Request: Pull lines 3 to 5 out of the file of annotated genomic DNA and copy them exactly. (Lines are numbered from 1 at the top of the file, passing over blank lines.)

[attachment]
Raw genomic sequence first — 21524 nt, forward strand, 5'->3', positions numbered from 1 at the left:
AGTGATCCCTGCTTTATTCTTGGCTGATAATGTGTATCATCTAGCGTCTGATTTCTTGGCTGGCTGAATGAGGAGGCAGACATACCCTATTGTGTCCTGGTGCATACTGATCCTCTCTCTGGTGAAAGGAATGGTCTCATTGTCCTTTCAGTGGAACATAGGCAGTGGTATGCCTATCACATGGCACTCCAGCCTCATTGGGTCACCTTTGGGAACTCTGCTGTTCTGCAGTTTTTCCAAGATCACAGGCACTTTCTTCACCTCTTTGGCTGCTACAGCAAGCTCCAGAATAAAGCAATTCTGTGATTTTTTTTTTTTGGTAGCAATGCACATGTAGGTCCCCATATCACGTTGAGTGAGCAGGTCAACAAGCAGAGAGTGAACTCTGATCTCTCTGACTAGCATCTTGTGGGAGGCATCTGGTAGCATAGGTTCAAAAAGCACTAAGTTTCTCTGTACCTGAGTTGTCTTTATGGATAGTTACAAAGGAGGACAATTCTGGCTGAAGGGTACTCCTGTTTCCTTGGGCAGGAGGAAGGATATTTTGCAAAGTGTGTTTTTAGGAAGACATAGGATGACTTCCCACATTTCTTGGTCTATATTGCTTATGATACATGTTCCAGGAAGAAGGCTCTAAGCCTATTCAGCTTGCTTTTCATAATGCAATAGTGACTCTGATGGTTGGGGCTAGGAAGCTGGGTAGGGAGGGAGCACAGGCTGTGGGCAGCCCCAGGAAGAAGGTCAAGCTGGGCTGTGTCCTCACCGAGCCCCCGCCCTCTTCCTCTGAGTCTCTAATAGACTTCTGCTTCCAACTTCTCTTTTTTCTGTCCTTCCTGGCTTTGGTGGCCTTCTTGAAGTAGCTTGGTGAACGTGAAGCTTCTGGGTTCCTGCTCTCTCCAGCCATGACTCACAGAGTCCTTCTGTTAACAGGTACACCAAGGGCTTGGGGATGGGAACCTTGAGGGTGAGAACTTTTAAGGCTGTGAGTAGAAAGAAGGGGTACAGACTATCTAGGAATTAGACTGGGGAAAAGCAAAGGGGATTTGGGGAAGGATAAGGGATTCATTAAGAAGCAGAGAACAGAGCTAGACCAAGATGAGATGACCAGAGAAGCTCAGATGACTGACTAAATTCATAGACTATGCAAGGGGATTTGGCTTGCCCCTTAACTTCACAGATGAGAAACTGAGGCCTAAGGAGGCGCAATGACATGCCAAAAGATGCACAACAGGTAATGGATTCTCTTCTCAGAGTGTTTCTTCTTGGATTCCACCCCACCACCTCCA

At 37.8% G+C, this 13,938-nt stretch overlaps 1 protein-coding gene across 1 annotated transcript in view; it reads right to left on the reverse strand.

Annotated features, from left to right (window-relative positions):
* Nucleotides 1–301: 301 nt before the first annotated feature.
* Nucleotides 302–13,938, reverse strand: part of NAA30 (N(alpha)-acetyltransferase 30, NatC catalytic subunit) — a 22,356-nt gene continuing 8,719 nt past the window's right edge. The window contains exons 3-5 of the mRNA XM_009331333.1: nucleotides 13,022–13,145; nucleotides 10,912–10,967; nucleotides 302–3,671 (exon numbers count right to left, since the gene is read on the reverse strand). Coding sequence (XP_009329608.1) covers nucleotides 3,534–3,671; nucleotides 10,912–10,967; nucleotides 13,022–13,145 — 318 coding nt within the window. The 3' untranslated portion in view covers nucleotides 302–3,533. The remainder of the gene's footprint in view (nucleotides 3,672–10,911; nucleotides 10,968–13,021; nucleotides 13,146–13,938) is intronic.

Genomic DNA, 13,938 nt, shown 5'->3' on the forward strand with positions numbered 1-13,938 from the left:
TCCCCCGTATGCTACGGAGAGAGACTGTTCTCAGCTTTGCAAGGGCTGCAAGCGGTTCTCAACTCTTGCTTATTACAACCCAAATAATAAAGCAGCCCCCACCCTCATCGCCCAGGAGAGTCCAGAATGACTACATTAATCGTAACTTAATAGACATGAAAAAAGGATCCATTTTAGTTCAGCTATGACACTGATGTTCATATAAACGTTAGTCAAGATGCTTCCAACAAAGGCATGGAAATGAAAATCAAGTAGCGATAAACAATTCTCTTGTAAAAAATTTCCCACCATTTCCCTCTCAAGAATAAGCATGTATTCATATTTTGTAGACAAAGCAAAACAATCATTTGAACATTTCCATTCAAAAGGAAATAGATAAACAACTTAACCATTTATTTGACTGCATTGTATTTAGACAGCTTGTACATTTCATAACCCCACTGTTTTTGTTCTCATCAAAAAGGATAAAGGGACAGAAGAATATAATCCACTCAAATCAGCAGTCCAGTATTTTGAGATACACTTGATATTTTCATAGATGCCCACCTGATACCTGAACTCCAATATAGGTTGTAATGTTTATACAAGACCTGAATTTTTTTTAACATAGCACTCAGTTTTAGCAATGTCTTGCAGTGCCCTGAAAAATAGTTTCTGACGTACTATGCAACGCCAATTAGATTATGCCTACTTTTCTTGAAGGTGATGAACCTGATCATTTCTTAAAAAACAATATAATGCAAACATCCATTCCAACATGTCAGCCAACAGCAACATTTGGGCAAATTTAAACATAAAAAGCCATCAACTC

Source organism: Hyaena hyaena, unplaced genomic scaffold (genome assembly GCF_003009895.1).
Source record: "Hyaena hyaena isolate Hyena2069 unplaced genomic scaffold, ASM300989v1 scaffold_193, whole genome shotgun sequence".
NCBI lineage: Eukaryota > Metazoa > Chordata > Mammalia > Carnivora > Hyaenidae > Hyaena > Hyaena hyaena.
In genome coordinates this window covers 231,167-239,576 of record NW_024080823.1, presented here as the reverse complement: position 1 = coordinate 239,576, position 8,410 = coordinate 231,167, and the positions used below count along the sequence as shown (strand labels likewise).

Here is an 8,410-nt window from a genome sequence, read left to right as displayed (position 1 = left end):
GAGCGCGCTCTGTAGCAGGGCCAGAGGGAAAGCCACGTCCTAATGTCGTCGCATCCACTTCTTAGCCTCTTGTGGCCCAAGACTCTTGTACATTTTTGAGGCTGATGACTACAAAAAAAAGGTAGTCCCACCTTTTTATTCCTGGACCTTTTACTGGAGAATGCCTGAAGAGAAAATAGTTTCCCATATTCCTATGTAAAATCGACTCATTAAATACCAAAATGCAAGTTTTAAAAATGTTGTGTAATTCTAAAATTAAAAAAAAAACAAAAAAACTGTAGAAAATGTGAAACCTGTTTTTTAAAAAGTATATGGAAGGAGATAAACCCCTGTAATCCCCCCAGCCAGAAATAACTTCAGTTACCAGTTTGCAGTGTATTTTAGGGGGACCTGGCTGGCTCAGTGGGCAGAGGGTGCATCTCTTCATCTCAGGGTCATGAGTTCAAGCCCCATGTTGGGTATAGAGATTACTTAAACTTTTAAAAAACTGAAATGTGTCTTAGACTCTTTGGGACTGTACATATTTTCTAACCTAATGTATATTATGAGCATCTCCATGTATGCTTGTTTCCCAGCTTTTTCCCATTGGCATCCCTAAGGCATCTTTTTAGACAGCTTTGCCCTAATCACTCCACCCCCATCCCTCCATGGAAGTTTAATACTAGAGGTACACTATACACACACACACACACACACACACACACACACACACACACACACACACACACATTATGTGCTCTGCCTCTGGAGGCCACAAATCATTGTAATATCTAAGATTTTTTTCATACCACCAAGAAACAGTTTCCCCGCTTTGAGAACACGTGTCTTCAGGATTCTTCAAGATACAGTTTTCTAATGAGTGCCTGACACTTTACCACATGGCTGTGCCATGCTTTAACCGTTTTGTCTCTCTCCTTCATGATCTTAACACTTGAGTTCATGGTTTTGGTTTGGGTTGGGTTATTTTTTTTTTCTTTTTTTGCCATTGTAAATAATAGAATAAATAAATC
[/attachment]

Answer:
At 37.8% G+C, this 13,938-nt stretch overlaps 1 protein-coding gene across 1 annotated transcript in view; it reads right to left on the reverse strand.

Annotated features, from left to right (window-relative positions):
* Nucleotides 1–301: 301 nt before the first annotated feature.